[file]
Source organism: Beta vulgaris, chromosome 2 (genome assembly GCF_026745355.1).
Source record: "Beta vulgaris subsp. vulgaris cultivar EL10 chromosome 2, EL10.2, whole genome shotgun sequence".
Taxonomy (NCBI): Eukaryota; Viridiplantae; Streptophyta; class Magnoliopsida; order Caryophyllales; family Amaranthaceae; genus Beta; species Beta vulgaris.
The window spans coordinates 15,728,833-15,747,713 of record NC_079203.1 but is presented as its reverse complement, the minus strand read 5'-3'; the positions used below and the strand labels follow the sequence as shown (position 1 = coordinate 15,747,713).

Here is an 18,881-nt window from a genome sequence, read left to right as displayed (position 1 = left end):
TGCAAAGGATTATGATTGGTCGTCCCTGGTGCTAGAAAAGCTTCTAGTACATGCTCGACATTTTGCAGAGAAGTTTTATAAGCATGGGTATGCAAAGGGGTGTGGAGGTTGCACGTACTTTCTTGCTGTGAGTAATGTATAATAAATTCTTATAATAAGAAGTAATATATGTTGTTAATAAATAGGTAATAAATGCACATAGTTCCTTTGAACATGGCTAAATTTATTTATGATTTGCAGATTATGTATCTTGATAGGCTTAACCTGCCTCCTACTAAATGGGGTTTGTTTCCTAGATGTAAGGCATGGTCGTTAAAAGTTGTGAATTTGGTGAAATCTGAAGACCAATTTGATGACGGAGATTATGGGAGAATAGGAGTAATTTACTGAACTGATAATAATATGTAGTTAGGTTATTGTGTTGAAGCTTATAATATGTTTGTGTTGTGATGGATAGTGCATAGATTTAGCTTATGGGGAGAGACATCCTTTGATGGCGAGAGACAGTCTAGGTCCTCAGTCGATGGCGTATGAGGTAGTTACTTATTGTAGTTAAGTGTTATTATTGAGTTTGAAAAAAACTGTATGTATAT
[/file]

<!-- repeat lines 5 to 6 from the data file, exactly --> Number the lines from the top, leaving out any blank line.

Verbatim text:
Here is an 18,881-nt window from a genome sequence, read left to right as displayed (position 1 = left end):
TGCAAAGGATTATGATTGGTCGTCCCTGGTGCTAGAAAAGCTTCTAGTACATGCTCGACATTTTGCAGAGAAGTTTTATAAGCATGGGTATGCAAAGGGGTGTGGAGGTTGCACGTACTTTCTTGCTGTGAGTAATGTATAATAAATTCTTATAATAAGAAGTAATATATGTTGTTAATAAATAGGTAATAAATGCACATAGTTCCTTTGAACATGGCTAAATTTATTTATGATTTGCAGATTATGTATCTTGATAGGCTTAACCTGCCTCCTACTAAATGGGGTTTGTTTCCTAGATGTAAGGCATGGTCGTTAAAAGTTGTGAATTTGGTGAAATCTGAAGACCAATTTGATGACGGAGATTATGGGAGAATAGGAGTAATTTACTGAACTGATAATAATATGTAGTTAGGTTATTGTGTTGAAGCTTATAATATGTTTGTGTTGTGATGGATAGTGCATAGATTTAGCTTATGGGGAGAGACATCCTTTGATGGCGAGAGACAGTCTAGGTCCTCAGTCGATGGCGTATGAGGTAGTTACTTATTGTAGTTAAGTGTTATTATTGAGTTTGAAAAAAACTGTATGTATAT